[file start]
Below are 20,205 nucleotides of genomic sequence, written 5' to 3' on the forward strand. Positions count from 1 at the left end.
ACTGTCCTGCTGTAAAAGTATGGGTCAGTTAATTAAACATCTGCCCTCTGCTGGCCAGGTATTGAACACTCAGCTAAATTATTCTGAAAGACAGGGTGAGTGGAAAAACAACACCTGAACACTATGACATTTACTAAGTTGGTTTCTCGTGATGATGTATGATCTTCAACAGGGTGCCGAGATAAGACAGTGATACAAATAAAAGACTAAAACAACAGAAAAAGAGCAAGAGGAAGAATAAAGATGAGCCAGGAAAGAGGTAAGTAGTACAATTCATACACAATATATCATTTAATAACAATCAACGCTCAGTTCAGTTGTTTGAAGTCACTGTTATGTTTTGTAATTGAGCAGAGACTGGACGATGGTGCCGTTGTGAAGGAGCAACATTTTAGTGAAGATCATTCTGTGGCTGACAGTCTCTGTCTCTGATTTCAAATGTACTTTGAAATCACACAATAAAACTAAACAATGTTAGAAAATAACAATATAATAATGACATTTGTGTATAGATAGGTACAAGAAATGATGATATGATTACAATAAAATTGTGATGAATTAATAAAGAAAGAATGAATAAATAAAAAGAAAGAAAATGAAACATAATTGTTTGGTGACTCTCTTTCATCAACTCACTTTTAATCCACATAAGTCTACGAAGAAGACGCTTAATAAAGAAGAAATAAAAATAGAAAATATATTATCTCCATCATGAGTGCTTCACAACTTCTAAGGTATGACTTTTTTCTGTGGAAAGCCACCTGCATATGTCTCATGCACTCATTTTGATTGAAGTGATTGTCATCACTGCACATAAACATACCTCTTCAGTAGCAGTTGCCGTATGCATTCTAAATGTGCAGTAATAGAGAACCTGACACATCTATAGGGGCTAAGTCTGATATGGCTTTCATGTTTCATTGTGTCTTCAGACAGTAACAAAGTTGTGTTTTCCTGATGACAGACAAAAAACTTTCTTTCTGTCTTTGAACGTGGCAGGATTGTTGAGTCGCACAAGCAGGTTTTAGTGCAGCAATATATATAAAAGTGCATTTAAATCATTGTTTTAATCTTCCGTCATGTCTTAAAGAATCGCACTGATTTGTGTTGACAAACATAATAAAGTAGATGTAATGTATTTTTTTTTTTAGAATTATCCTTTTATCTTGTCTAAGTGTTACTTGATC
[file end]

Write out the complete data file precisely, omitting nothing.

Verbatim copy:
Below are 20,205 nucleotides of genomic sequence, written 5' to 3' on the forward strand. Positions count from 1 at the left end.
ACTGTCCTGCTGTAAAAGTATGGGTCAGTTAATTAAACATCTGCCCTCTGCTGGCCAGGTATTGAACACTCAGCTAAATTATTCTGAAAGACAGGGTGAGTGGAAAAACAACACCTGAACACTATGACATTTACTAAGTTGGTTTCTCGTGATGATGTATGATCTTCAACAGGGTGCCGAGATAAGACAGTGATACAAATAAAAGACTAAAACAACAGAAAAAGAGCAAGAGGAAGAATAAAGATGAGCCAGGAAAGAGGTAAGTAGTACAATTCATACACAATATATCATTTAATAACAATCAACGCTCAGTTCAGTTGTTTGAAGTCACTGTTATGTTTTGTAATTGAGCAGAGACTGGACGATGGTGCCGTTGTGAAGGAGCAACATTTTAGTGAAGATCATTCTGTGGCTGACAGTCTCTGTCTCTGATTTCAAATGTACTTTGAAATCACACAATAAAACTAAACAATGTTAGAAAATAACAATATAATAATGACATTTGTGTATAGATAGGTACAAGAAATGATGATATGATTACAATAAAATTGTGATGAATTAATAAAGAAAGAATGAATAAATAAAAAGAAAGAAAATGAAACATAATTGTTTGGTGACTCTCTTTCATCAACTCACTTTTAATCCACATAAGTCTACGAAGAAGACGCTTAATAAAGAAGAAATAAAAATAGAAAATATATTATCTCCATCATGAGTGCTTCACAACTTCTAAGGTATGACTTTTTTCTGTGGAAAGCCACCTGCATATGTCTCATGCACTCATTTTGATTGAAGTGATTGTCATCACTGCACATAAACATACCTCTTCAGTAGCAGTTGCCGTATGCATTCTAAATGTGCAGTAATAGAGAACCTGACACATCTATAGGGGCTAAGTCTGATATGGCTTTCATGTTTCATTGTGTCTTCAGACAGTAACAAAGTTGTGTTTTCCTGATGACAGACAAAAAACTTTCTTTCTGTCTTTGAACGTGGCAGGATTGTTGAGTCGCACAAGCAGGTTTTAGTGCAGCAATATATATAAAAGTGCATTTAAATCATTGTTTTAATCTTCCGTCATGTCTTAAAGAATCGCACTGATTTGTGTTGACAAACATAATAAAGTAGATGTAATGTATTTTTTTTTTTAGAATTATCCTTTTATCTTGTCTAAGTGTTACTTGATC